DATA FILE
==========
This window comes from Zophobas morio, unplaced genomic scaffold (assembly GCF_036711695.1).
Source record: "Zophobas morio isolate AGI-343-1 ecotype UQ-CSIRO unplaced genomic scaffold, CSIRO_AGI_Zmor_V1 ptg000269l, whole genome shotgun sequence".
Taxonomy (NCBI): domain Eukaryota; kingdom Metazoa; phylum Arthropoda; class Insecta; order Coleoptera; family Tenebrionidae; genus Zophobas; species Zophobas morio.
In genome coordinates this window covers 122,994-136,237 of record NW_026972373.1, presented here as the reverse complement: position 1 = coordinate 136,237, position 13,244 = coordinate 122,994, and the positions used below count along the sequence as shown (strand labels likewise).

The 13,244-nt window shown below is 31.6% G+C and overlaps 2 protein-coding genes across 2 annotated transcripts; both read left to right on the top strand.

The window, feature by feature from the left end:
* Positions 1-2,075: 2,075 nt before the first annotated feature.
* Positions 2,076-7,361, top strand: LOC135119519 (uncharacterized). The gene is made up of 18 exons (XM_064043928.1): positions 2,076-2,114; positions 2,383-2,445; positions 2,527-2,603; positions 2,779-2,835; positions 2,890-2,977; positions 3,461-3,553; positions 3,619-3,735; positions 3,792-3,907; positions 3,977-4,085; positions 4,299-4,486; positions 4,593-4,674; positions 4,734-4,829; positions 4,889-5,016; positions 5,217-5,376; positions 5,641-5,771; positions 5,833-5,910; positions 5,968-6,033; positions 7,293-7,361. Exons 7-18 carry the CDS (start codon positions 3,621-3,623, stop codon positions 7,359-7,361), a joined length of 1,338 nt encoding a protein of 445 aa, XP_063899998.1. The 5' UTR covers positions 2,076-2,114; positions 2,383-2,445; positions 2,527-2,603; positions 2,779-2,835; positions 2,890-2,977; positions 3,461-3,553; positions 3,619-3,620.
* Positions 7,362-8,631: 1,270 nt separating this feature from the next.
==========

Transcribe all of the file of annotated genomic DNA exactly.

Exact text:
This window comes from Zophobas morio, unplaced genomic scaffold (assembly GCF_036711695.1).
Source record: "Zophobas morio isolate AGI-343-1 ecotype UQ-CSIRO unplaced genomic scaffold, CSIRO_AGI_Zmor_V1 ptg000269l, whole genome shotgun sequence".
Taxonomy (NCBI): domain Eukaryota; kingdom Metazoa; phylum Arthropoda; class Insecta; order Coleoptera; family Tenebrionidae; genus Zophobas; species Zophobas morio.
In genome coordinates this window covers 122,994-136,237 of record NW_026972373.1, presented here as the reverse complement: position 1 = coordinate 136,237, position 13,244 = coordinate 122,994, and the positions used below count along the sequence as shown (strand labels likewise).

The 13,244-nt window shown below is 31.6% G+C and overlaps 2 protein-coding genes across 2 annotated transcripts; both read left to right on the top strand.

The window, feature by feature from the left end:
* Positions 1-2,075: 2,075 nt before the first annotated feature.
* Positions 2,076-7,361, top strand: LOC135119519 (uncharacterized). The gene is made up of 18 exons (XM_064043928.1): positions 2,076-2,114; positions 2,383-2,445; positions 2,527-2,603; positions 2,779-2,835; positions 2,890-2,977; positions 3,461-3,553; positions 3,619-3,735; positions 3,792-3,907; positions 3,977-4,085; positions 4,299-4,486; positions 4,593-4,674; positions 4,734-4,829; positions 4,889-5,016; positions 5,217-5,376; positions 5,641-5,771; positions 5,833-5,910; positions 5,968-6,033; positions 7,293-7,361. Exons 7-18 carry the CDS (start codon positions 3,621-3,623, stop codon positions 7,359-7,361), a joined length of 1,338 nt encoding a protein of 445 aa, XP_063899998.1. The 5' UTR covers positions 2,076-2,114; positions 2,383-2,445; positions 2,527-2,603; positions 2,779-2,835; positions 2,890-2,977; positions 3,461-3,553; positions 3,619-3,620.
* Positions 7,362-8,631: 1,270 nt separating this feature from the next.